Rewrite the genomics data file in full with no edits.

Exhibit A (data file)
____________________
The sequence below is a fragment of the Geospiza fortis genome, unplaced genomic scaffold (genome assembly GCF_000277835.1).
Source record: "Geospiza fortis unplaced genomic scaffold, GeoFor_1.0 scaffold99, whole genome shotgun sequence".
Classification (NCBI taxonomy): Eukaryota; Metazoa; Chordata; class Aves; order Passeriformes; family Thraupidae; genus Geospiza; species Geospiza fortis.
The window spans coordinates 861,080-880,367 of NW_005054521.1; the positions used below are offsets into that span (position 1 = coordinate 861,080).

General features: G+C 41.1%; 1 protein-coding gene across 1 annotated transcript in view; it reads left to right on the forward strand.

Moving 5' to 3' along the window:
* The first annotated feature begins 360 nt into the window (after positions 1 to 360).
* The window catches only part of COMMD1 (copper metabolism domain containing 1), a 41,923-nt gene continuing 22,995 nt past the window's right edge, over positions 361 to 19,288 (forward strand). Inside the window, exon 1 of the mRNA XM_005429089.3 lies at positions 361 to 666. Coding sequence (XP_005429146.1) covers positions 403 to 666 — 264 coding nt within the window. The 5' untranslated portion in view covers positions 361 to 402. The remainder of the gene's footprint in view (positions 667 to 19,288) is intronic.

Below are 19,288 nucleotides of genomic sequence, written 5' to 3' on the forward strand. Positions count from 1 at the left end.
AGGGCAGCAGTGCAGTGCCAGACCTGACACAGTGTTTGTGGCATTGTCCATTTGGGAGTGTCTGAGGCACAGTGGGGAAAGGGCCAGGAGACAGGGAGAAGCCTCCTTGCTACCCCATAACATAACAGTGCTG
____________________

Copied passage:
The sequence below is a fragment of the Geospiza fortis genome, unplaced genomic scaffold (genome assembly GCF_000277835.1).
Source record: "Geospiza fortis unplaced genomic scaffold, GeoFor_1.0 scaffold99, whole genome shotgun sequence".
Classification (NCBI taxonomy): Eukaryota; Metazoa; Chordata; class Aves; order Passeriformes; family Thraupidae; genus Geospiza; species Geospiza fortis.
The window spans coordinates 861,080-880,367 of NW_005054521.1; the positions used below are offsets into that span (position 1 = coordinate 861,080).

General features: G+C 41.1%; 1 protein-coding gene across 1 annotated transcript in view; it reads left to right on the forward strand.

Moving 5' to 3' along the window:
* The first annotated feature begins 360 nt into the window (after positions 1 to 360).
* The window catches only part of COMMD1 (copper metabolism domain containing 1), a 41,923-nt gene continuing 22,995 nt past the window's right edge, over positions 361 to 19,288 (forward strand). Inside the window, exon 1 of the mRNA XM_005429089.3 lies at positions 361 to 666. Coding sequence (XP_005429146.1) covers positions 403 to 666 — 264 coding nt within the window. The 5' untranslated portion in view covers positions 361 to 402. The remainder of the gene's footprint in view (positions 667 to 19,288) is intronic.

Below are 19,288 nucleotides of genomic sequence, written 5' to 3' on the forward strand. Positions count from 1 at the left end.
AGGGCAGCAGTGCAGTGCCAGACCTGACACAGTGTTTGTGGCATTGTCCATTTGGGAGTGTCTGAGGCACAGTGGGGAAAGGGCCAGGAGACAGGGAGAAGCCTCCTTGCTACCCCATAACATAACAGTGCTG